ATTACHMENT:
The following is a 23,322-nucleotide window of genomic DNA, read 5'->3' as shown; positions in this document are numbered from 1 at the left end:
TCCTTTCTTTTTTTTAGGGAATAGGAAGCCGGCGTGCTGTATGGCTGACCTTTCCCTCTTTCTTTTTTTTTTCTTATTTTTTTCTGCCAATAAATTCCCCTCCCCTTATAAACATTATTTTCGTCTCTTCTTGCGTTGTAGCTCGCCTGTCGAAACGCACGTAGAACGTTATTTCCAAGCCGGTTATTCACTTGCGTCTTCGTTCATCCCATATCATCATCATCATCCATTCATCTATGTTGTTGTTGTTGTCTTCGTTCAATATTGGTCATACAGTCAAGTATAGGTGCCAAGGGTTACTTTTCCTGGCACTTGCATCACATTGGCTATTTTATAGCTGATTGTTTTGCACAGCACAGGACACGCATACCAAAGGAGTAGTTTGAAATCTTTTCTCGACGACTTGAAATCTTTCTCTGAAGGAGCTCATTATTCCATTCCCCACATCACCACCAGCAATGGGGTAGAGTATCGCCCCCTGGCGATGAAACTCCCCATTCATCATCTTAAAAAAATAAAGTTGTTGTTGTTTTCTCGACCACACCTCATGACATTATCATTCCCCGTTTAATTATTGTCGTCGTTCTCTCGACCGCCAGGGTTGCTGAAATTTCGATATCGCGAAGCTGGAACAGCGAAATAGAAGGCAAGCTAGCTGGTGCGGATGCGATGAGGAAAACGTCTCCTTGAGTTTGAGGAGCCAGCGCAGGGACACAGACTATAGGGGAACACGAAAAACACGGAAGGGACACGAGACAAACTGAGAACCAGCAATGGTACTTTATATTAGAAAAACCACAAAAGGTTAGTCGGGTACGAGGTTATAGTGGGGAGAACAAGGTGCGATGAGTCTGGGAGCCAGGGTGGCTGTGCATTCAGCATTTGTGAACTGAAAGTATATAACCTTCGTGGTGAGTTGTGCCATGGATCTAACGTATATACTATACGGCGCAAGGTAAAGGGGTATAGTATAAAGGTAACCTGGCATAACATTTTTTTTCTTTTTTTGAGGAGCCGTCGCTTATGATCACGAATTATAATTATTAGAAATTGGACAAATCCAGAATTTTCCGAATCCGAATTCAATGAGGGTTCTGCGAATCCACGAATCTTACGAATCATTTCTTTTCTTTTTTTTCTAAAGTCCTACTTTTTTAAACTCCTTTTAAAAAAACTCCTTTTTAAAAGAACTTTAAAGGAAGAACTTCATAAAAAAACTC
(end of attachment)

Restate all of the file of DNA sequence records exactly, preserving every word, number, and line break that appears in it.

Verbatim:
The following is a 23,322-nucleotide window of genomic DNA, read 5'->3' as shown; positions in this document are numbered from 1 at the left end:
TCCTTTCTTTTTTTTAGGGAATAGGAAGCCGGCGTGCTGTATGGCTGACCTTTCCCTCTTTCTTTTTTTTTTCTTATTTTTTTCTGCCAATAAATTCCCCTCCCCTTATAAACATTATTTTCGTCTCTTCTTGCGTTGTAGCTCGCCTGTCGAAACGCACGTAGAACGTTATTTCCAAGCCGGTTATTCACTTGCGTCTTCGTTCATCCCATATCATCATCATCATCCATTCATCTATGTTGTTGTTGTTGTCTTCGTTCAATATTGGTCATACAGTCAAGTATAGGTGCCAAGGGTTACTTTTCCTGGCACTTGCATCACATTGGCTATTTTATAGCTGATTGTTTTGCACAGCACAGGACACGCATACCAAAGGAGTAGTTTGAAATCTTTTCTCGACGACTTGAAATCTTTCTCTGAAGGAGCTCATTATTCCATTCCCCACATCACCACCAGCAATGGGGTAGAGTATCGCCCCCTGGCGATGAAACTCCCCATTCATCATCTTAAAAAAATAAAGTTGTTGTTGTTTTCTCGACCACACCTCATGACATTATCATTCCCCGTTTAATTATTGTCGTCGTTCTCTCGACCGCCAGGGTTGCTGAAATTTCGATATCGCGAAGCTGGAACAGCGAAATAGAAGGCAAGCTAGCTGGTGCGGATGCGATGAGGAAAACGTCTCCTTGAGTTTGAGGAGCCAGCGCAGGGACACAGACTATAGGGGAACACGAAAAACACGGAAGGGACACGAGACAAACTGAGAACCAGCAATGGTACTTTATATTAGAAAAACCACAAAAGGTTAGTCGGGTACGAGGTTATAGTGGGGAGAACAAGGTGCGATGAGTCTGGGAGCCAGGGTGGCTGTGCATTCAGCATTTGTGAACTGAAAGTATATAACCTTCGTGGTGAGTTGTGCCATGGATCTAACGTATATACTATACGGCGCAAGGTAAAGGGGTATAGTATAAAGGTAACCTGGCATAACATTTTTTTTCTTTTTTTGAGGAGCCGTCGCTTATGATCACGAATTATAATTATTAGAAATTGGACAAATCCAGAATTTTCCGAATCCGAATTCAATGAGGGTTCTGCGAATCCACGAATCTTACGAATCATTTCTTTTCTTTTTTTTCTAAAGTCCTACTTTTTTAAACTCCTTTTAAAAAAACTCCTTTTTAAAAGAACTTTAAAGGAAGAACTTCATAAAAAAACTC